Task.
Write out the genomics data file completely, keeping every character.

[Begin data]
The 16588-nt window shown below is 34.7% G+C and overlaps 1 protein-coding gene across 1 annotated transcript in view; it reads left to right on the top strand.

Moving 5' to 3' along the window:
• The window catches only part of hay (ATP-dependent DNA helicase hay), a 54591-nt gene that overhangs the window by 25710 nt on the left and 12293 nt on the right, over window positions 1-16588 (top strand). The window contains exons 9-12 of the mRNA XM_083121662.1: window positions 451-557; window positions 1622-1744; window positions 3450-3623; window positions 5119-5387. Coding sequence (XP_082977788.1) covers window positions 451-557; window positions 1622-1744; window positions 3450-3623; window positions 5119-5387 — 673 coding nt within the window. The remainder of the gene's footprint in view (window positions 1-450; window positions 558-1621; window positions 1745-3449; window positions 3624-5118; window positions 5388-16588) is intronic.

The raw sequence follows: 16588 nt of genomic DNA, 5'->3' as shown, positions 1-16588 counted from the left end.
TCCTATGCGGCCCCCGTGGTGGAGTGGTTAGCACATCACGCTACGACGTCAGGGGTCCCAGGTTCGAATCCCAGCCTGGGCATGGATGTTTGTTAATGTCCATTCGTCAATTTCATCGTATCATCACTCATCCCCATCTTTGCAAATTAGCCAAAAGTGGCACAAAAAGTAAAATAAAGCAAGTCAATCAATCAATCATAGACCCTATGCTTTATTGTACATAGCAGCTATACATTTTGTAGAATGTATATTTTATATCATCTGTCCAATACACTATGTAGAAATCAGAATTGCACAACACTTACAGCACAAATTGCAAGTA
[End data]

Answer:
The 16588-nt window shown below is 34.7% G+C and overlaps 1 protein-coding gene across 1 annotated transcript in view; it reads left to right on the top strand.

Moving 5' to 3' along the window:
• The window catches only part of hay (ATP-dependent DNA helicase hay), a 54591-nt gene that overhangs the window by 25710 nt on the left and 12293 nt on the right, over window positions 1-16588 (top strand). The window contains exons 9-12 of the mRNA XM_083121662.1: window positions 451-557; window positions 1622-1744; window positions 3450-3623; window positions 5119-5387. Coding sequence (XP_082977788.1) covers window positions 451-557; window positions 1622-1744; window positions 3450-3623; window positions 5119-5387 — 673 coding nt within the window. The remainder of the gene's footprint in view (window positions 1-450; window positions 558-1621; window positions 1745-3449; window positions 3624-5118; window positions 5388-16588) is intronic.

The raw sequence follows: 16588 nt of genomic DNA, 5'->3' as shown, positions 1-16588 counted from the left end.
TCCTATGCGGCCCCCGTGGTGGAGTGGTTAGCACATCACGCTACGACGTCAGGGGTCCCAGGTTCGAATCCCAGCCTGGGCATGGATGTTTGTTAATGTCCATTCGTCAATTTCATCGTATCATCACTCATCCCCATCTTTGCAAATTAGCCAAAAGTGGCACAAAAAGTAAAATAAAGCAAGTCAATCAATCAATCATAGACCCTATGCTTTATTGTACATAGCAGCTATACATTTTGTAGAATGTATATTTTATATCATCTGTCCAATACACTATGTAGAAATCAGAATTGCACAACACTTACAGCACAAATTGCAAGTA